Meanwhile, the Childrens Health Insurance Program has not been renewed and the White House canceled ACA insurer subsidies, creating market mayhem and premium jumps. Our progress in reducing the numbers of uninsured is over; their numbers and expensive emergency room medicine will only increase with a mandate repealed.

Apparently Congress failed to notice what its own government reported in early December. How long can we generally expect to live?  For the first time since 1993, when AIDs was a new plague, overall US life expectancy fell, particularly among people younger than 65! The National Center for Health Statistics (NCHS) tracks these numbers, the latest data from 2015. In the context of other developed nations that continue to see longevity increase, US health declines are very troubling. https://tinyurl.com/y9zurzr6

Investment in prevention could reduce our costs. In early November NCHS reported on the second year of increase in gun deaths https://tinyurl.com/y8v3fztv, our gun-toting ethos now even tolerating Trump’s “fire and fury” and threats of nuclear war. Did I mention our mental health?? The American Public Health Association lists as our top five health threats, climate change, environmental health, health equity, gun violence, and health reform. More than 40 people a day die of opioid overdoses, and it is not as if any of this despair and pain has a place to go without our uniting to care for all of us, come hell or high water.  https://www.apha.org/topics-and-issues

Outside, Soft Fluffy Snowflakes...

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...are falling, not in a hurry, but steadily, as if they can be counted upon to not give up, to keep on. Typically such snow makes me cozy, and inspires me to sing holly-jolly songs of the season, the cornier the better, my croaky voice the perfect foil. But today I am weepy, in touch with a fear of looming tragedy, theirs and ours.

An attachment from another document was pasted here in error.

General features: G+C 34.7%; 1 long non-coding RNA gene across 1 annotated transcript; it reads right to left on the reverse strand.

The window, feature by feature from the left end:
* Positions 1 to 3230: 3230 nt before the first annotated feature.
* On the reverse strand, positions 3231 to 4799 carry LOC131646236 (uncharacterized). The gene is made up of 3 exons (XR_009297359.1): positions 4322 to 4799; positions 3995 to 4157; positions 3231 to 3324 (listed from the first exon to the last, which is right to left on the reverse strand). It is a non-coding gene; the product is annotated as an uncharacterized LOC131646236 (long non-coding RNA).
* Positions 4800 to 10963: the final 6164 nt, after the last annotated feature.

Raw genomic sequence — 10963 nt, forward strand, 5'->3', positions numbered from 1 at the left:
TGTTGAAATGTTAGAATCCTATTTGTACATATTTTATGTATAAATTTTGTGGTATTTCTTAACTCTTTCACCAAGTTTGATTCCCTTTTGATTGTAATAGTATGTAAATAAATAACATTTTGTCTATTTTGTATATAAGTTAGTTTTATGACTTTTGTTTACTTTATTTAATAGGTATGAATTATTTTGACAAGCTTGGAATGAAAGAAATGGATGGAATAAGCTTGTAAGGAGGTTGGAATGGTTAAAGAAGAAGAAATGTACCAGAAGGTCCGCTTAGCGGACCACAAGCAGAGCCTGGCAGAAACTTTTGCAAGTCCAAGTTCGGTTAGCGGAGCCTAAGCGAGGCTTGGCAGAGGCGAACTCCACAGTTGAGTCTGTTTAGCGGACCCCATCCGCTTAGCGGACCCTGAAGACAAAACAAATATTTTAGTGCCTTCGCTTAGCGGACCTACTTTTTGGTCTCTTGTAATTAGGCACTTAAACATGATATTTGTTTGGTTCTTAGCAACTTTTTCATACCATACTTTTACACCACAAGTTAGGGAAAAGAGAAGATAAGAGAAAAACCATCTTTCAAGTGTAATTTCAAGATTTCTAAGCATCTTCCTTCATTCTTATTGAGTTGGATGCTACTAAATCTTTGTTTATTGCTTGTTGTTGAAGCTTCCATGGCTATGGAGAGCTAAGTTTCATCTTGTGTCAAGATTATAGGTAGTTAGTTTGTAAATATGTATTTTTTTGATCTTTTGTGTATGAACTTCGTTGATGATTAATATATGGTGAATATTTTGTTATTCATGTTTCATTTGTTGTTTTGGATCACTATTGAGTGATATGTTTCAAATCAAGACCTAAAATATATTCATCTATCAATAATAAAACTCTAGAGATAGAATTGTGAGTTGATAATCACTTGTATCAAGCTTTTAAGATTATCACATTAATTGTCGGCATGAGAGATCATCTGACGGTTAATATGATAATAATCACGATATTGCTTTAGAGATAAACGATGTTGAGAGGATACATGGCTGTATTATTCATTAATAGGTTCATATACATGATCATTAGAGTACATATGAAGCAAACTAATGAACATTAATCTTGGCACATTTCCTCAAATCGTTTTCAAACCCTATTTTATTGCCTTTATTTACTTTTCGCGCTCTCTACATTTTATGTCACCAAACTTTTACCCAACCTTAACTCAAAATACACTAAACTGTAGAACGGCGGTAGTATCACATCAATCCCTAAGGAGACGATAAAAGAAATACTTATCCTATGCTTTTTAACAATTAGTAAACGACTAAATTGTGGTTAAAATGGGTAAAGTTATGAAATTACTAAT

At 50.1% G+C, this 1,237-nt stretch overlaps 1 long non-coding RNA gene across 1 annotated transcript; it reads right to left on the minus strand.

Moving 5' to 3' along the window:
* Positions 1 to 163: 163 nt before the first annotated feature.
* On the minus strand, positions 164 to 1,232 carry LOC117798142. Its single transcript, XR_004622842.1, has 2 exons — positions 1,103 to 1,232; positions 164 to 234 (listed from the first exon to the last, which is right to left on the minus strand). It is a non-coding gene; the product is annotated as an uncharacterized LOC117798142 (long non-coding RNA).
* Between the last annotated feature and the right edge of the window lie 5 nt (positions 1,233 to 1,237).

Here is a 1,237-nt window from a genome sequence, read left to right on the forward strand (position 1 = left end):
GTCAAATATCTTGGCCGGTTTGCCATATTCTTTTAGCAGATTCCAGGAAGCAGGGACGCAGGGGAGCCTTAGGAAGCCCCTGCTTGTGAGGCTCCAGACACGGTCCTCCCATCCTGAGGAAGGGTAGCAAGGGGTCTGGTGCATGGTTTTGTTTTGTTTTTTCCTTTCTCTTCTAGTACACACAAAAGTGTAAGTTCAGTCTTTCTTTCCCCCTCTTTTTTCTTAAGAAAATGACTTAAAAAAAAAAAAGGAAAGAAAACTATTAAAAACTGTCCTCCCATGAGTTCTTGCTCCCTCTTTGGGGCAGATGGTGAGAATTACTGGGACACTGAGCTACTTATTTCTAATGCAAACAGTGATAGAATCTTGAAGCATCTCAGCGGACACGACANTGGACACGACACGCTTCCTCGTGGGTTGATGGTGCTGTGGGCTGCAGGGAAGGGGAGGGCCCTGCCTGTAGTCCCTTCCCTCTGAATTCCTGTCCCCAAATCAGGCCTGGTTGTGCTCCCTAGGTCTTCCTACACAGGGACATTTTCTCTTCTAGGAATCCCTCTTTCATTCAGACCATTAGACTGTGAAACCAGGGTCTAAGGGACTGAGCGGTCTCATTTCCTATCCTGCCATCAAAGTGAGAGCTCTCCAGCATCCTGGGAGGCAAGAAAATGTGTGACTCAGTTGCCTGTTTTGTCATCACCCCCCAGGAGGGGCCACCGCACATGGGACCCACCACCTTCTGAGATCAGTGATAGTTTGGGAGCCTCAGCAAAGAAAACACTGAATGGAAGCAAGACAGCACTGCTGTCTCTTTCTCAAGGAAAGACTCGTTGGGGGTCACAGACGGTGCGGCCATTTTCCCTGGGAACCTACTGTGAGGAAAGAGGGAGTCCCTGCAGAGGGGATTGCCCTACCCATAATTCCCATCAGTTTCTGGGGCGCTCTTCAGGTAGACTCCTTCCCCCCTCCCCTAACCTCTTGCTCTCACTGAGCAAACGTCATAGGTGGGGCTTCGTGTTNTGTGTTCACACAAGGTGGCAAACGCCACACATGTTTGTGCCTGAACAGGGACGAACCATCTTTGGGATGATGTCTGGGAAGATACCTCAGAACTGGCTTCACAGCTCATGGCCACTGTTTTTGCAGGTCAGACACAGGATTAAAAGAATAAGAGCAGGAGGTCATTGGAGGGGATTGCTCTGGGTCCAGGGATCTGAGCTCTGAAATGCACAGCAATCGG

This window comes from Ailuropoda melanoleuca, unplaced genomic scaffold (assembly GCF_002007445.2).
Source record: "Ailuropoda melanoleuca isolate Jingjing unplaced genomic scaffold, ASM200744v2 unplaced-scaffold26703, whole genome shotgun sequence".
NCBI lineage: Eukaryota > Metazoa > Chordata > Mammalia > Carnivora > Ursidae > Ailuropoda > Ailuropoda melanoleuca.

Across the country unusual warmth is promised, while in California it bursts into flames that won’t quit. An airport loses power, holiday planes are downed by heavy fog, Houston and its neighbors are still swamp and poorer—and in Puerto Rico my fellow Americans face the season without water and electricity. In a Washington run by Wall Street and its unhinged wealthiest, Americans face yet more debt in pursuit of more growth in hopes of a trickle. Just a trickle is all we ask, and instead we get a Christmas Goose egg from a Congress of Scrooges and Stooges, who keep on selling us out.

They kick us out of the halls of power when we protest in our wheelchairs, saying Don’t Kill Us, Black Lives Matter and #MeToo and Gay is Good. God Bless Us Everyone, says Tiny Tim, the least of us—but in this year’s Christmas tale, he gets backhanded, not picked up and fed.

We can look forward to our “entitlement programs,” the insurance we’ve long paid for with our taxes, being cut or eliminated, like the environment—now deemed too expensive, given the corporate giveaway. Trump and Putin are making chummy phone calls to replace state-craft, making billionaires better off worldwide by selling weapons to Saudi Arabia and Syria in exchange for more fossil fuel money.

All is wrong with the world, it seems, although snowflakes are still falling in Vermont. Bit by bit, they float down and pile up and remind me, united we stand, divided we fall, to everything there is a season, turn, turn, turn.